Article: Leśyā

Contributed by Shruti Malde

Transformation of the soul

This manuscript painting shows the parable of the tree. Six men propose ways of getting fruit that range from cutting down the jambū tree to picking up windfalls. The colours of the men represent their souls' spiritual condition – leśyās or soul colours.

Six colours of the soul
Image by British Library © CC0 1.0 (Creative Commons Public Domain)

The second application of the concept of leśyās is more technical, being concerned with Jain karma doctrine. The notion of leśyā helps to classify the change in a soul that results from the influx of karma that bind to it. The colour the soul takes on indicates its moral purity or its spiritual stage.

Jainism believes in the duality of nature. There are two ‘reals’:

  • jīva – the soul – which is sentient and not made up of atoms or molecules
  • ajīva – non-sentient or physical matter – which has the material properties of touch, taste, smell and colour.

The interaction of these two entities is the cause of transmigration and the basis of Jain karma doctrine, which is the most sophisticated karma theory of all the Indian religions.

The pure soul – siddha – has boundless energy – vīrya. In its impure and embodied state, the soul causes vibrations called yoga, which is the activity of mind, speech and body. Vibrations alone, however, do not produce bondage with karma particles. Jaini explains that if the soul is ‘moistened’ with passions – kaṣāyas – the karma sticks or binds – bandha – to the soul. These passions are attraction – rāga – and hatred or aversion – dveṣa. (1979 [1998]: 112–113).

The combination of yoga and kaṣāya results in an influx and consequent bondage of karma to the soul. Leśyās are a transformation of the soul. They are regarded as ‘specific types of mental effort’ in the commentaries on Uttarādhyayana-sūtra 34. 1 (Jacobi 1895 [2004]: 196 number 2, analysis in Wiley 2011: 12). However, this is not the case in other Śvetāmbara sources and in Digambara sources (Wiley 2011: 13). The energy that accompanies colouration is called sa-leśya. This is not the same as the colour-free activity that is characteristic of the threshold of emancipation, which is called a-leśya. The exact nature of the relationship between karmic matter and the non-material soul is difficult to describe.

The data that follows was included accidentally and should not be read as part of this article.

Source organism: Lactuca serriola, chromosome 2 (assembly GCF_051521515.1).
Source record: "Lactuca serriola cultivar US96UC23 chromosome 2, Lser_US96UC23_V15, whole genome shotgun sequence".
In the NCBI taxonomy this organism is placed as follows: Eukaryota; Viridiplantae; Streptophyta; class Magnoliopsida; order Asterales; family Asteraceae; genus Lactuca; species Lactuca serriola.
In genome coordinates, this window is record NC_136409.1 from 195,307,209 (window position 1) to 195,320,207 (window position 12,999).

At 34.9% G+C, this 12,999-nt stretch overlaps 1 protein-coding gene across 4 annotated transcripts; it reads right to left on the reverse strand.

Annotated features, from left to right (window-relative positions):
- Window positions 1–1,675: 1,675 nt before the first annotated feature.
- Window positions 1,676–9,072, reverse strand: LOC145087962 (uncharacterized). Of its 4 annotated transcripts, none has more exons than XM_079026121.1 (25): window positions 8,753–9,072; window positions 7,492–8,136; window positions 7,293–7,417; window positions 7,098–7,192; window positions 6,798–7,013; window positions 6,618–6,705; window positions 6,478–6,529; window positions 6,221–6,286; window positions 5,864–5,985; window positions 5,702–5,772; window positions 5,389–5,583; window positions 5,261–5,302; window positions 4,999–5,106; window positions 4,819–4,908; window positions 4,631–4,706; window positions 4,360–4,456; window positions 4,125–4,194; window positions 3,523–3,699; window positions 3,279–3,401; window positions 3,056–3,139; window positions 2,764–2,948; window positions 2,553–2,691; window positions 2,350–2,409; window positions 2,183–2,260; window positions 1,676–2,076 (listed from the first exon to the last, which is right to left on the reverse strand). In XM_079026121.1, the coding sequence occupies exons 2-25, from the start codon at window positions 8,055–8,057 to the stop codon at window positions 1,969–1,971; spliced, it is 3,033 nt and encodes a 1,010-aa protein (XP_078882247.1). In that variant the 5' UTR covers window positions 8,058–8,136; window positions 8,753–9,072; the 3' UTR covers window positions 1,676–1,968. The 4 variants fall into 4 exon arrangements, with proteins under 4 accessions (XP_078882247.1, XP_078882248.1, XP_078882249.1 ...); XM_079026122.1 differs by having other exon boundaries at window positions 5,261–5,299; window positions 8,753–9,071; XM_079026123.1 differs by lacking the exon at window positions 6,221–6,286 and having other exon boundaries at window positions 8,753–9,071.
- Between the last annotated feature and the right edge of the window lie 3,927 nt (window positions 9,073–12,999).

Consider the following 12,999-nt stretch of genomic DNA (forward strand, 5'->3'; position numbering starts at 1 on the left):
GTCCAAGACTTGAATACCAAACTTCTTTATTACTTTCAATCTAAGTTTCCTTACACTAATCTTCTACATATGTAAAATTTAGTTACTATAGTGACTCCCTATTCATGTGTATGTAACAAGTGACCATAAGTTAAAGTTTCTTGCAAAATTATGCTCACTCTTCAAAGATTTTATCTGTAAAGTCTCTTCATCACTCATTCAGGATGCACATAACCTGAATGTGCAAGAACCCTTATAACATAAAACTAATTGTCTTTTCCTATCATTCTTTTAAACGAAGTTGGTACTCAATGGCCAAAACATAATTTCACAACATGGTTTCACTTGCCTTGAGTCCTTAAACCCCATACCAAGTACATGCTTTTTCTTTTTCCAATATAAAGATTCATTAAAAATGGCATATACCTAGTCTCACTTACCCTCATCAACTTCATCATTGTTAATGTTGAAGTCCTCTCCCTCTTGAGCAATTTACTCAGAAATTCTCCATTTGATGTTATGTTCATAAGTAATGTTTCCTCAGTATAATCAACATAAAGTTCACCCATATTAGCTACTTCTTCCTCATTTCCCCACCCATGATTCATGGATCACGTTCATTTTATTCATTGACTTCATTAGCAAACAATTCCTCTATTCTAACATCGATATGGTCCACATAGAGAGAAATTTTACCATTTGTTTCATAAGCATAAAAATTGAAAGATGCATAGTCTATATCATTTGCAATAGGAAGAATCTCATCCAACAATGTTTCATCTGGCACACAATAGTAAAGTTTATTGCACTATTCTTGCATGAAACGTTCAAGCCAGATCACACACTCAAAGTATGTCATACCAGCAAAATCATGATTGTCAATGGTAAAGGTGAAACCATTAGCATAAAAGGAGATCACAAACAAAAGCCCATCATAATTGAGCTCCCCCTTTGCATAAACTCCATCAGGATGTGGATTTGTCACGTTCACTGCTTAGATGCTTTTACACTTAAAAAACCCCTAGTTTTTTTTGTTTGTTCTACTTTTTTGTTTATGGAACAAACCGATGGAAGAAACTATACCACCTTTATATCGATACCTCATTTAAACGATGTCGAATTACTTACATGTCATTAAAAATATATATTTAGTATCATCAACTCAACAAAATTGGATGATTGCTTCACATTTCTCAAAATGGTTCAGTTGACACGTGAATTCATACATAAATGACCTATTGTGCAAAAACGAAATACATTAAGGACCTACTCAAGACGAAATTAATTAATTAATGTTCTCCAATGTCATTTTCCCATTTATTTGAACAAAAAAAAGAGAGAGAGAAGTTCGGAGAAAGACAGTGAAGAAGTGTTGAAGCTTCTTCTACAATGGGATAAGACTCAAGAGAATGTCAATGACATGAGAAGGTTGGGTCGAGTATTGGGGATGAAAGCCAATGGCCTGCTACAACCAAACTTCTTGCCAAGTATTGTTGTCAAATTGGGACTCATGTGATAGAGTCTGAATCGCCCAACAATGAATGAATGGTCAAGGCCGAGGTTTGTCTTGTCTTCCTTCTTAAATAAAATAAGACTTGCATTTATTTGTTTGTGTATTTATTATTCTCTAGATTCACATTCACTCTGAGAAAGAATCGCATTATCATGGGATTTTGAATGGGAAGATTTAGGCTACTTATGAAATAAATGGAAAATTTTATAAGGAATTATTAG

From the conventional point of view – vyavahāra-naya – karmic bondage is explained in terms of a physical association between the soul and karmic particles – dravya. However, there is no actual contact between them. Rather, they occupy the same locus – ekakṣetrāvagāha (Jaini 1979 [1998]: 113–114).

Leśyās are among the 21 factors that define the state of the soul. Known as audayika-bhāva, these distinguish the soul’s condition according to the rising of the eight types of karmas (Tattvārtha-sūtra 2.6).

Karma doctrine

Discussion of the notion of leśyā demonstrates its close connections with other important parts of classical Jain karma doctrine, namely:

The kaṣāyas are ‘passions’ or emotions in the form of either attachment – rāga – or aversion – dveṣa. They are:

  • anger – krodha
  • pride – māna
  • deceit – māyā
  • greed – lobha.

Kaṣāyas or passions are not the natural state of the soul, and they cause the influx and bondage of karmic matter to the soul. Kaṣāyas are one of the five causes of karmic bondage (Tattvārtha-sūtra 8.1). Karma particles stick or bind to a soul that is ‘moistened’ with kaṣāya (Tattvārtha-sūtra 8.2). The material nature of the karma particles bound to the soul gives rise to leśyā or karmic stain.

Early Jain texts provide little information on meditation due to its esoteric nature. What few references that exist classify it into four types:

  • sorrowful concentration – ārta-dhyāna
  • cruel concentration – raudra-dhyāna
  • virtuous concentration – dharma-dhyāna
  • pure concentration – śukla-dhyāna (Jaini 1979 [1998]: 251f).

Because the first two types of meditation – the sorrowful and cruel concentration – involve passions, they are causes of:

  • karmic bondage
  • the three non-meritorious leśyās.

The last two types of meditation are ‘spiritual’ and help with stoppage of karmic influx or bondage. In effect these types of meditation promote the pure state of the soul and are hence associated with the three meritorious leśyās.